ISSN (Print) - 0012-9976 | ISSN (Online) - 2349-8846

Articles by Alok SheelSubscribe to Alok Sheel

The Unravelling of Inflation Targeting

Inflation targeting as currently conducted by central banks in both developed and developing economies is breaking down. In the developed countries it is stymied by asset and credit bubbles and in developing countries infl ation targeting has been disrupted by the source of infl ationary pressures and volatile capital fl ows. Developing countries need to fi nd ways of targeting non-core infl ation, and also need to devise a separate policy instrument to target the external fi nancial cycle.

A Monetary Policy Rule for Emerging Market Economies

The recent global debate on monetary policy has centred on whether policy should target financial stability in addition to the domestic business cycle. With relatively tightly regulated fi nancial markets, where concerns presently are more developmental than regulatory, the counterpart debate in emerging market economies centres on reconciling two widely held economic policy formulations, namely, the Mundell-Fleming "Impossible Trinity" and the "Taylor Rule". This article argues that EMEs can get around the trilemma by adopting a separate0 instrument as part of a consistent policy framework to target the external financial cycle. This would free up their interest rate policies to target the domestic business cycle, without the need to deviate from the Taylor Rule from time to time to target external fi nancial stability.

Relevance of Keynesianism in the Post-Recession Period

Tracing the rise of Keynesian policies in the post-second world war years to its decline in the 1970s and 1980s with monetary policy playing a central role in macroeconomic stabilisation, this article examines its resurrection in the years following the global financial and economic crisis of 2007-08. It points out that at the heart of the present stimulus-austerity debate is the effectiveness of Keynesian stimulus policies during episodes of growth falling below potential, and classifi es growth crises into three different types for analytical clarity. Analysis shows that though the growth crisis in advanced economies has spilled over into developing ones through trade and investment channels, its nature is different. The focus in these countries should therefore be on addressing supply shocks and structural reforms, including investment in infrastructure, through a change in the fi scal mix.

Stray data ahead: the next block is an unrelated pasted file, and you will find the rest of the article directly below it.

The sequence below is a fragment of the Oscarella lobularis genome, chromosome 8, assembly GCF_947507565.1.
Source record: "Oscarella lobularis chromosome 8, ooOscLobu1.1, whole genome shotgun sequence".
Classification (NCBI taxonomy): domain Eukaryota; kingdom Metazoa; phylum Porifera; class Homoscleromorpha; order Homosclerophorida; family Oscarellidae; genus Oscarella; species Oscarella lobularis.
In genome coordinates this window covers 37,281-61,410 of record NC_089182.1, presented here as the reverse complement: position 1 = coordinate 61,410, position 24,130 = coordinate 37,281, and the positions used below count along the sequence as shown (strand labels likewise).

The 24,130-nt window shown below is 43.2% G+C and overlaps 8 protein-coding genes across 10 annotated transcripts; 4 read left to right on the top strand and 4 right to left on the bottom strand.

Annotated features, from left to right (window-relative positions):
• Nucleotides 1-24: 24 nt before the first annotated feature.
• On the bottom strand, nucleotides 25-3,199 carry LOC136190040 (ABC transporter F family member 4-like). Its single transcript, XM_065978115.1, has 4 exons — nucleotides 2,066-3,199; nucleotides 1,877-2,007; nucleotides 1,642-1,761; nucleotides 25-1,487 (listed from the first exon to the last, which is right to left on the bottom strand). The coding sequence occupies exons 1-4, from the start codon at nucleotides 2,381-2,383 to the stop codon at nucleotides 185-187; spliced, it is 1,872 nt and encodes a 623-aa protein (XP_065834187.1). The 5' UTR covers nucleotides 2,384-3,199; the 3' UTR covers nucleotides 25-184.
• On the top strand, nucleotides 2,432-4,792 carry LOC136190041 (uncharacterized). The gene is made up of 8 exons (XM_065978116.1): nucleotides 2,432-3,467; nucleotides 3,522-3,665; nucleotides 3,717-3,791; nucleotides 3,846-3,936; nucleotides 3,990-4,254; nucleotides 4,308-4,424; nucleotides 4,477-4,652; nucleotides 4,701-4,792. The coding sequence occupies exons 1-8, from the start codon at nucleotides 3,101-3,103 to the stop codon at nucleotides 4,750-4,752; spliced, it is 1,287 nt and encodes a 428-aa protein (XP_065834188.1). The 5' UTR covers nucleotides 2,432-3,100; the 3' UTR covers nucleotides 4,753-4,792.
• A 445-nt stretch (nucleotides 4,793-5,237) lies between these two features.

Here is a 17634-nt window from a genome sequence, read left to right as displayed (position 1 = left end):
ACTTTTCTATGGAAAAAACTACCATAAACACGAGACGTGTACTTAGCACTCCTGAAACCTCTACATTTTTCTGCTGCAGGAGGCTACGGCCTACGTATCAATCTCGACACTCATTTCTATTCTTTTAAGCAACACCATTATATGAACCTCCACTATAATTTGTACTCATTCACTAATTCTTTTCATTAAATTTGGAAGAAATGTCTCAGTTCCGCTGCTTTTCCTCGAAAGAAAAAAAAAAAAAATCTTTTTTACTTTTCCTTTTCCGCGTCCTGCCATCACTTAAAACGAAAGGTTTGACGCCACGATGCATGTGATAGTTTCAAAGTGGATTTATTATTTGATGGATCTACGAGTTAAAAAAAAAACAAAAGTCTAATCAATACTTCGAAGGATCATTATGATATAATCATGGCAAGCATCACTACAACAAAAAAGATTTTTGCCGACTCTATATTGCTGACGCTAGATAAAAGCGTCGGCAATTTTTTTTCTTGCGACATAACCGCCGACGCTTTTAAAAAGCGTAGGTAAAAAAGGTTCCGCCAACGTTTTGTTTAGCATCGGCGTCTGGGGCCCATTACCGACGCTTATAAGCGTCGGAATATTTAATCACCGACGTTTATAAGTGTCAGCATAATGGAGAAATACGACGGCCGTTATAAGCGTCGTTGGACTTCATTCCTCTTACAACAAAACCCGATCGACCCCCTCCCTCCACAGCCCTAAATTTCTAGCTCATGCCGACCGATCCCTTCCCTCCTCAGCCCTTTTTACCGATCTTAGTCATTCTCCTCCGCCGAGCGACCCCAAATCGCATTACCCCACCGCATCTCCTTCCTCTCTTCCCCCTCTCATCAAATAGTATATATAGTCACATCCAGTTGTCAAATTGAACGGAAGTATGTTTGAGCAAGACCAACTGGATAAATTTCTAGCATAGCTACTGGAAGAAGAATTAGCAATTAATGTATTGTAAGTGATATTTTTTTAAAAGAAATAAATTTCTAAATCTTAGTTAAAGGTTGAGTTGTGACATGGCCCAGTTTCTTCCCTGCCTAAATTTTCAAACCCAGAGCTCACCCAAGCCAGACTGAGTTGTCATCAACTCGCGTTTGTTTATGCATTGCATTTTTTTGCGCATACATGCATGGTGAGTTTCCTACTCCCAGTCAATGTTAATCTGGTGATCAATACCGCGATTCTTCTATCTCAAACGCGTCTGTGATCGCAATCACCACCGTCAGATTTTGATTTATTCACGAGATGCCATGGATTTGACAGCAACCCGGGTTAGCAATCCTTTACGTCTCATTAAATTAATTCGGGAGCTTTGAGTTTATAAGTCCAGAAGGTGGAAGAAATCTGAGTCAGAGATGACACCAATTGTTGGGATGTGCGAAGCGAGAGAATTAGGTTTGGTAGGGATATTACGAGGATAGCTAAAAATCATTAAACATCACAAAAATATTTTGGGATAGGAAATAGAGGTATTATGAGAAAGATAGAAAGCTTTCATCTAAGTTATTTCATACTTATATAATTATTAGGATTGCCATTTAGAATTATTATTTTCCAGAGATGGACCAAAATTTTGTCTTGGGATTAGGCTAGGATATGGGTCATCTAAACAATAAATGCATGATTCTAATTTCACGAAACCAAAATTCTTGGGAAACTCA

Macroeconomic Policies for India's Growth Crisis

Instead of focusing on predetermined fiscal targets that are unlikely to be realised, India's fiscal adjustment should be calibrated to the recovery and a rebalancing of demand from the public sector to the private. This is best done by targeting the structural rather than the cyclical fiscal deficit. There should also be a sharp shift in the composition of the deficit from consumption to addressing supply-side bottlenecks through public investment in infrastructure. Unlike public consumption which can crowd out private demand, public infrastructure investment has higher fiscal multipliers and can crowd in private investment.

IMF and the Eurozone

The International Monetary Fund has made an assessment that an additional global fi rewall of $1.1 trillion is required to address the fallout of the eurozone crisis. But a number of very valid reasons make it clear that the European Central Bank or some other quasi-fi scal mechanism, rather than the IMF must be empowered by the eurozone authorities to provide the liquidity required. The IMF's resources should be used primarily for developing countries that lose market access to reserve currencies and need to square their international payments.

Rise and Fall of Securitised Structured Finance

This article traces the development of the credit "storm" currently faced by western financial markets and suggests reforms that will help strengthen systems.

EASTERN UTTAR PRADESH-Inundation and Backwardness

EASTERN UTTAR PRADESH Inundation and Backwardness Alok Sheel IT is common knowledge that the eastern Gangetic plain is excessively flood-prone. Floods are caused both by discharge from rivers, as well as by waterlogging following incessant rain. As we move eastwards along the Gangetie plain, the land gets flatter and the average precipitation increases. Rivers are consequently sluggish, change their courses frequently


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